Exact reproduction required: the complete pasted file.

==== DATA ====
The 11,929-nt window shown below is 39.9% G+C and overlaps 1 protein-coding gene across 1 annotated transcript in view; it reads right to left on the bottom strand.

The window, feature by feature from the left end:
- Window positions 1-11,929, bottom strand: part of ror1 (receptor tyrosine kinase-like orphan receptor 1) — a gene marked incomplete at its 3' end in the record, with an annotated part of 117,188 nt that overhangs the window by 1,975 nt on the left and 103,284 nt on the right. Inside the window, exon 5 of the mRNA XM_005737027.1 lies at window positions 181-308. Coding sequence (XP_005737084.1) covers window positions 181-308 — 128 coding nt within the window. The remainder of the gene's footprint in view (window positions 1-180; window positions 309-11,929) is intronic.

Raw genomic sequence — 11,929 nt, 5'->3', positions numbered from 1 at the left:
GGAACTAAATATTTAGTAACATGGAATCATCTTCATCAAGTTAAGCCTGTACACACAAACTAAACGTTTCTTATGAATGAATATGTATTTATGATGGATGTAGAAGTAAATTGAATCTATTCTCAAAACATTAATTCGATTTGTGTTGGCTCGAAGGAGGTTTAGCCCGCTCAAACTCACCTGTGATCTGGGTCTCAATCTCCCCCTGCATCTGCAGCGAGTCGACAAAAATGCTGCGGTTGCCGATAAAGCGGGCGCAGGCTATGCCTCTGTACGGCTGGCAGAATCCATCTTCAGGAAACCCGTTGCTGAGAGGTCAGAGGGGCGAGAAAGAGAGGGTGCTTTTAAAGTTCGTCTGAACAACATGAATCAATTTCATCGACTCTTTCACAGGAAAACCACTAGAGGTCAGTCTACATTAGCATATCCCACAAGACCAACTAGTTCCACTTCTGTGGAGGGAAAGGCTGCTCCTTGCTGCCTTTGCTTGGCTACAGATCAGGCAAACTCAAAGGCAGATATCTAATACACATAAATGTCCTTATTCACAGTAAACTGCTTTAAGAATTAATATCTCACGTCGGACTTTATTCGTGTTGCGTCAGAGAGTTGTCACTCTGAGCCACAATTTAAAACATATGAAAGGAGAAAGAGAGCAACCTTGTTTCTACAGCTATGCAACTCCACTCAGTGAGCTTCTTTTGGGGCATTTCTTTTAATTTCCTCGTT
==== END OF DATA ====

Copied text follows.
The 11,929-nt window shown below is 39.9% G+C and overlaps 1 protein-coding gene across 1 annotated transcript in view; it reads right to left on the bottom strand.

The window, feature by feature from the left end:
- Window positions 1-11,929, bottom strand: part of ror1 (receptor tyrosine kinase-like orphan receptor 1) — a gene marked incomplete at its 3' end in the record, with an annotated part of 117,188 nt that overhangs the window by 1,975 nt on the left and 103,284 nt on the right. Inside the window, exon 5 of the mRNA XM_005737027.1 lies at window positions 181-308. Coding sequence (XP_005737084.1) covers window positions 181-308 — 128 coding nt within the window. The remainder of the gene's footprint in view (window positions 1-180; window positions 309-11,929) is intronic.

Raw genomic sequence — 11,929 nt, 5'->3', positions numbered from 1 at the left:
GGAACTAAATATTTAGTAACATGGAATCATCTTCATCAAGTTAAGCCTGTACACACAAACTAAACGTTTCTTATGAATGAATATGTATTTATGATGGATGTAGAAGTAAATTGAATCTATTCTCAAAACATTAATTCGATTTGTGTTGGCTCGAAGGAGGTTTAGCCCGCTCAAACTCACCTGTGATCTGGGTCTCAATCTCCCCCTGCATCTGCAGCGAGTCGACAAAAATGCTGCGGTTGCCGATAAAGCGGGCGCAGGCTATGCCTCTGTACGGCTGGCAGAATCCATCTTCAGGAAACCCGTTGCTGAGAGGTCAGAGGGGCGAGAAAGAGAGGGTGCTTTTAAAGTTCGTCTGAACAACATGAATCAATTTCATCGACTCTTTCACAGGAAAACCACTAGAGGTCAGTCTACATTAGCATATCCCACAAGACCAACTAGTTCCACTTCTGTGGAGGGAAAGGCTGCTCCTTGCTGCCTTTGCTTGGCTACAGATCAGGCAAACTCAAAGGCAGATATCTAATACACATAAATGTCCTTATTCACAGTAAACTGCTTTAAGAATTAATATCTCACGTCGGACTTTATTCGTGTTGCGTCAGAGAGTTGTCACTCTGAGCCACAATTTAAAACATATGAAAGGAGAAAGAGAGCAACCTTGTTTCTACAGCTATGCAACTCCACTCAGTGAGCTTCTTTTGGGGCATTTCTTTTAATTTCCTCGTT